Wednesday, April 12

Construction Guide Pt.II: Paul finishes Bronco's Sd.Kfz.247 Ausf.A German Armored Command Car

We have already seen Paul's Inbox review and his first part of a construction guide for Bronco Models new Sd.Kfz 247 kit. Today he finishes the AFV inside and out, and we see how the kit fared as a whole his build guide.

Construction Guide Pt.II: Sd.Kfz.247 Ausf.A German Armored Command Car
From Bronco Models
1/35th scale
Product No: CB35095
two sheets of photo etch detail included
Decals also provided
Product Link
Price:¥5,840/ USD $52.46/ €48.87 from Hobbylink Japan
Pt III: Painting & Finishing
With the interior painted up, it’s time to start putting the upper hull onto the chassis which is a slightly tricky affair. I started by painting the lower surfaces in Vallejo’s Dark Blue Grey.

The lower hull goes on top of the chassis but the steering arm at the front needs to be threaded through the appropriate hole in the firewall, although the fit is perfect. The front section of the upper hull which includes the dashboard also needs the steering arm to be threaded through as well. Angled plates can be tricky although in this case, I found the fit to be great and didn’t use any filler at all. The fit of the upper hull to the chassis is a bit loose, particularly at the front where there are no real glueing surfaces and is held in place by the steering arm which results in some slight swivel.
However, the locating tab is in an awkward spot and is quite visible on the right side with the left being partially obscured by a gas mask canister. I didn’t notice this until later during the painting phase and chose not to fix it up since I had already painted the interior.
While dry fitting the doors to prepare for the upper colours, I discovered that the doors are not quite high enough if you have them closed and will leave a gap in the hull. While it isn’t a difficult problem to fix with a strip of plastic card, it does seem like a sloppy bit of design.
I then painted the upper surfaces in Vallejo’s German Grey and sprayed some highIlights in Dark Seagreen although the colours are quite similar and the contrast is hard to see. I also picked out some of the hinges in Light Grey.
One of the issues I have with Bronco colour schemes is that they always portray German vehicles in overall grey although research has shown that German pre-war and wartime vehicles up until the end of the French campaign to be in Grey and Brown. While searching for pictures of the SdKfz 247, I was quite surprised to find such a good quality photo of this given how rare the vehicle is.
Deciding to do the vehicle with the white crosses which were commonly seen on Polish campaign vehicles, I sprayed what I thought to be roughly a third of the vehicle in Chocolate Brown.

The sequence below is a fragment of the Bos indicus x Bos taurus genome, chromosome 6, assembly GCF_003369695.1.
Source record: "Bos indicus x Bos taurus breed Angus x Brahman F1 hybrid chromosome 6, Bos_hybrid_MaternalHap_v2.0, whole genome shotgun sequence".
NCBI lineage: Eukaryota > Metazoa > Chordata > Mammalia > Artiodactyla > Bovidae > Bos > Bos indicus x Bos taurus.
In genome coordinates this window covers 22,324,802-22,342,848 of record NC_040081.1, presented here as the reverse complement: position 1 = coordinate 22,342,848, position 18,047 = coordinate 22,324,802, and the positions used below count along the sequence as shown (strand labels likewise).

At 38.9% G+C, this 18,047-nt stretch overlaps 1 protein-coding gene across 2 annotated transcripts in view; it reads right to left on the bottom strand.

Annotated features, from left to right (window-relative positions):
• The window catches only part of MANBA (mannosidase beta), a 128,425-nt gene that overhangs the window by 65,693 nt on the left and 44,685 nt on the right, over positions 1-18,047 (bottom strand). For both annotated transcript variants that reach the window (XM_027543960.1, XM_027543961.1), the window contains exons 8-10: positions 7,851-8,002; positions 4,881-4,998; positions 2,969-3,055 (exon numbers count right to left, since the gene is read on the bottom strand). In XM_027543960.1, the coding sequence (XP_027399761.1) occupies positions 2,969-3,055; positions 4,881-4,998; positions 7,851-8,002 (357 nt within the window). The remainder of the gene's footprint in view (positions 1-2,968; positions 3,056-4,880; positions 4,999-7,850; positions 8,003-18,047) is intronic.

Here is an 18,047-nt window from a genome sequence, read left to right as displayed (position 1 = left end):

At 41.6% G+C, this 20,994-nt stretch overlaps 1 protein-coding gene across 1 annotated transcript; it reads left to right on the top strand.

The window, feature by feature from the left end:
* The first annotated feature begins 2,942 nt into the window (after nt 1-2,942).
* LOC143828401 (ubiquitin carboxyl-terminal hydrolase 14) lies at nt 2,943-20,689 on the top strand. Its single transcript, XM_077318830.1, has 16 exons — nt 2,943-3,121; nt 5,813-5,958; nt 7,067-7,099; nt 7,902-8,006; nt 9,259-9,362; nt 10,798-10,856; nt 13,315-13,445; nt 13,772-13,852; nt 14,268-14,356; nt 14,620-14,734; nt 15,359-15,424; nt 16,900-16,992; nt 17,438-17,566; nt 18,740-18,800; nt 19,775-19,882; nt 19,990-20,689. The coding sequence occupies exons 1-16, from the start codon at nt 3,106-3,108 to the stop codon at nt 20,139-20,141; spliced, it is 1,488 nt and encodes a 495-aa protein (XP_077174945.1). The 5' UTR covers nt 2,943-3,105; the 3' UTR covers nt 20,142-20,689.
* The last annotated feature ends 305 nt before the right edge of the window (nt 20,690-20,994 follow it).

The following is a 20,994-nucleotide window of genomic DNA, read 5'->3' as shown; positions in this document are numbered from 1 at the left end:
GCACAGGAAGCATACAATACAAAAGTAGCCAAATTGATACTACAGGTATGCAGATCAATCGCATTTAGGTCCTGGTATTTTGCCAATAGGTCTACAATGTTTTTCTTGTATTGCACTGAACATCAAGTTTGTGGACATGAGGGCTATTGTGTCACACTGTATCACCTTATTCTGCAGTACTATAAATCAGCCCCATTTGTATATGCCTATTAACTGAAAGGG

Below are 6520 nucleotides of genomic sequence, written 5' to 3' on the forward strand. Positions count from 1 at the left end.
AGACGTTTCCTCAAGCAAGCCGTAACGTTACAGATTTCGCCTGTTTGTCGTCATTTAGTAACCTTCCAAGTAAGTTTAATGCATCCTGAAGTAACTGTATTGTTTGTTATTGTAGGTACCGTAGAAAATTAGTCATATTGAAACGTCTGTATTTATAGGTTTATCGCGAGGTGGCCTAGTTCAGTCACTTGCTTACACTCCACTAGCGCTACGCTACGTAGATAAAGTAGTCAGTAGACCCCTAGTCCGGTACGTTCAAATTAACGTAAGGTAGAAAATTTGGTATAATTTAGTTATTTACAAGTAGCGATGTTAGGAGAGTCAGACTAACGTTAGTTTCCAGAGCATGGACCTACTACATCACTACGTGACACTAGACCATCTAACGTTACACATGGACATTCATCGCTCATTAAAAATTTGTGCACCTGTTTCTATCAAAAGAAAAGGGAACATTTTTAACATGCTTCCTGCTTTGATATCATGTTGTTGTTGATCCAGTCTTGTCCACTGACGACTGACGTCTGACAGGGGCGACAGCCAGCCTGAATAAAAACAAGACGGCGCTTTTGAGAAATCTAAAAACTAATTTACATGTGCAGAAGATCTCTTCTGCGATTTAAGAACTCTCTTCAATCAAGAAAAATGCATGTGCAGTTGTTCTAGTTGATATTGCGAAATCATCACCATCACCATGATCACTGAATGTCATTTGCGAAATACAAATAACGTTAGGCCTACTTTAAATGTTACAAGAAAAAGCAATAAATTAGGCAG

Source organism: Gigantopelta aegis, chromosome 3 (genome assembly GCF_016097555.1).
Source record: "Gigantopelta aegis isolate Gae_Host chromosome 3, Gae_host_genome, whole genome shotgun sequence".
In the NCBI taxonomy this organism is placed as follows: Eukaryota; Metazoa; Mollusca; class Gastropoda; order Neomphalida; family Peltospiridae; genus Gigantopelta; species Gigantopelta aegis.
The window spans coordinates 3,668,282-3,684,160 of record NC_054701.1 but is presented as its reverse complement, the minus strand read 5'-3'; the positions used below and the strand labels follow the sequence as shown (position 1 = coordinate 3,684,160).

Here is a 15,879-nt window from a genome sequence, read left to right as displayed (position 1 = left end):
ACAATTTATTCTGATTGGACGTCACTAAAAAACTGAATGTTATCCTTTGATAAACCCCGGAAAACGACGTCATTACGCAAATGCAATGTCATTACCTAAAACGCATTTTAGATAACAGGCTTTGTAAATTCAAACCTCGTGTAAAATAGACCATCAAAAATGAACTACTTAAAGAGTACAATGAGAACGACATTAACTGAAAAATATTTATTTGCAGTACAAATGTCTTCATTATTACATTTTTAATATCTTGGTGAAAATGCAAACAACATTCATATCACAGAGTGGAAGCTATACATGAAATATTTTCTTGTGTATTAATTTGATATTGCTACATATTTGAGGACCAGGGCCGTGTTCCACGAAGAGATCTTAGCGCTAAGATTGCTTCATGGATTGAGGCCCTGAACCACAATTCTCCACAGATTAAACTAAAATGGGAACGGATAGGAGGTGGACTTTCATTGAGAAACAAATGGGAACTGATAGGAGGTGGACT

Unfortunately, I must have accidentally deleted the progress photos from this stage onwards because I can’t find them, but to cut a long story short, I sprayed highlights in Light Grey, followed by AK’s Blue filter to reduce the contrast between the colours. I then applied a pin wash to pick out some of the raised details with a mix of Black and Raw Umber oils.

I gave the chassis, the lower hull and wheel wells a dusting with Flat Earth, building up more coats on the lower sections. The sides of the wheels were also treated similarly and then a wash of Abteilung’s Basic Earth to bring out the tread detail. The Basic Earth wash was also used on the sidesteps as well as other areas on the vehicle where there would not be much activity to show accumulated dust.

The interior of the vehicle is quite cavernous and a bit sparse with the vehicle being unarmed so I added a sub-machine gun, helmet and vinyl shirt to give it a somewhat lived-in appearance. I also added some foliage from the Joefix Studio range to the outside of the kit to act as camouflage. To finish, a final matte coat all over and the model is complete.
Final thoughts? The mention of a Bronco kit is usually accompanied by moans and groans due to Bronco’s reputation for complex models. This kit is no different and requires a bit of perseverance to get through, although it is by no means Bronco’s most complex model, and like their other kits, it comes up quite nicely if you push through to the end. So with the lower hull of the Protze now in their moulds, I wonder when we’ll see the rest of the Protze?

Paul Lee

Thanks to Bronco for ending this to Paul to build and review – check out the Bronco Models website for more on this and all of their other kits.